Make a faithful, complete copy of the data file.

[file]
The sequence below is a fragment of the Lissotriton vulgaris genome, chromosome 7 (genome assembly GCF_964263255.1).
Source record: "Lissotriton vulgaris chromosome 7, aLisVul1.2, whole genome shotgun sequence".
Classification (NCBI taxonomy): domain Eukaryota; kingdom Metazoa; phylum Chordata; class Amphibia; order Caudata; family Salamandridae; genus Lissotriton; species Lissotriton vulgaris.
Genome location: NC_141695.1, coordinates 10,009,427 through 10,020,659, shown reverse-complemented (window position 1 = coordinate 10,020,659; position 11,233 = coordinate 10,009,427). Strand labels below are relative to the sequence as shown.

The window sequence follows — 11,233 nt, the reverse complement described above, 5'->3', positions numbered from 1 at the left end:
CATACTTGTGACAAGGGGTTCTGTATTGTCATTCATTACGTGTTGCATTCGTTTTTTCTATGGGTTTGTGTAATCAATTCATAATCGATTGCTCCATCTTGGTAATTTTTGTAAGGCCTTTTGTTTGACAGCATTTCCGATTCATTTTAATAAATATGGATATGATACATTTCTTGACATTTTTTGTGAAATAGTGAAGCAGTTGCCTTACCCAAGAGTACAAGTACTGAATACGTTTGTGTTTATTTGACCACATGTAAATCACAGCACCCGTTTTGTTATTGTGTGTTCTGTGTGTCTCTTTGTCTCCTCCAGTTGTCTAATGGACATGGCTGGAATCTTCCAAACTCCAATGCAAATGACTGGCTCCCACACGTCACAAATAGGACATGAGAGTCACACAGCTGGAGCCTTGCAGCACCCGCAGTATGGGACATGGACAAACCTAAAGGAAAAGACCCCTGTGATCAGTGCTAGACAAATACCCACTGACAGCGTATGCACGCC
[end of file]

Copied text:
The sequence below is a fragment of the Lissotriton vulgaris genome, chromosome 7 (genome assembly GCF_964263255.1).
Source record: "Lissotriton vulgaris chromosome 7, aLisVul1.2, whole genome shotgun sequence".
Classification (NCBI taxonomy): domain Eukaryota; kingdom Metazoa; phylum Chordata; class Amphibia; order Caudata; family Salamandridae; genus Lissotriton; species Lissotriton vulgaris.
Genome location: NC_141695.1, coordinates 10,009,427 through 10,020,659, shown reverse-complemented (window position 1 = coordinate 10,020,659; position 11,233 = coordinate 10,009,427). Strand labels below are relative to the sequence as shown.

The window sequence follows — 11,233 nt, the reverse complement described above, 5'->3', positions numbered from 1 at the left end:
CATACTTGTGACAAGGGGTTCTGTATTGTCATTCATTACGTGTTGCATTCGTTTTTTCTATGGGTTTGTGTAATCAATTCATAATCGATTGCTCCATCTTGGTAATTTTTGTAAGGCCTTTTGTTTGACAGCATTTCCGATTCATTTTAATAAATATGGATATGATACATTTCTTGACATTTTTTGTGAAATAGTGAAGCAGTTGCCTTACCCAAGAGTACAAGTACTGAATACGTTTGTGTTTATTTGACCACATGTAAATCACAGCACCCGTTTTGTTATTGTGTGTTCTGTGTGTCTCTTTGTCTCCTCCAGTTGTCTAATGGACATGGCTGGAATCTTCCAAACTCCAATGCAAATGACTGGCTCCCACACGTCACAAATAGGACATGAGAGTCACACAGCTGGAGCCTTGCAGCACCCGCAGTATGGGACATGGACAAACCTAAAGGAAAAGACCCCTGTGATCAGTGCTAGACAAATACCCACTGACAGCGTATGCACGCC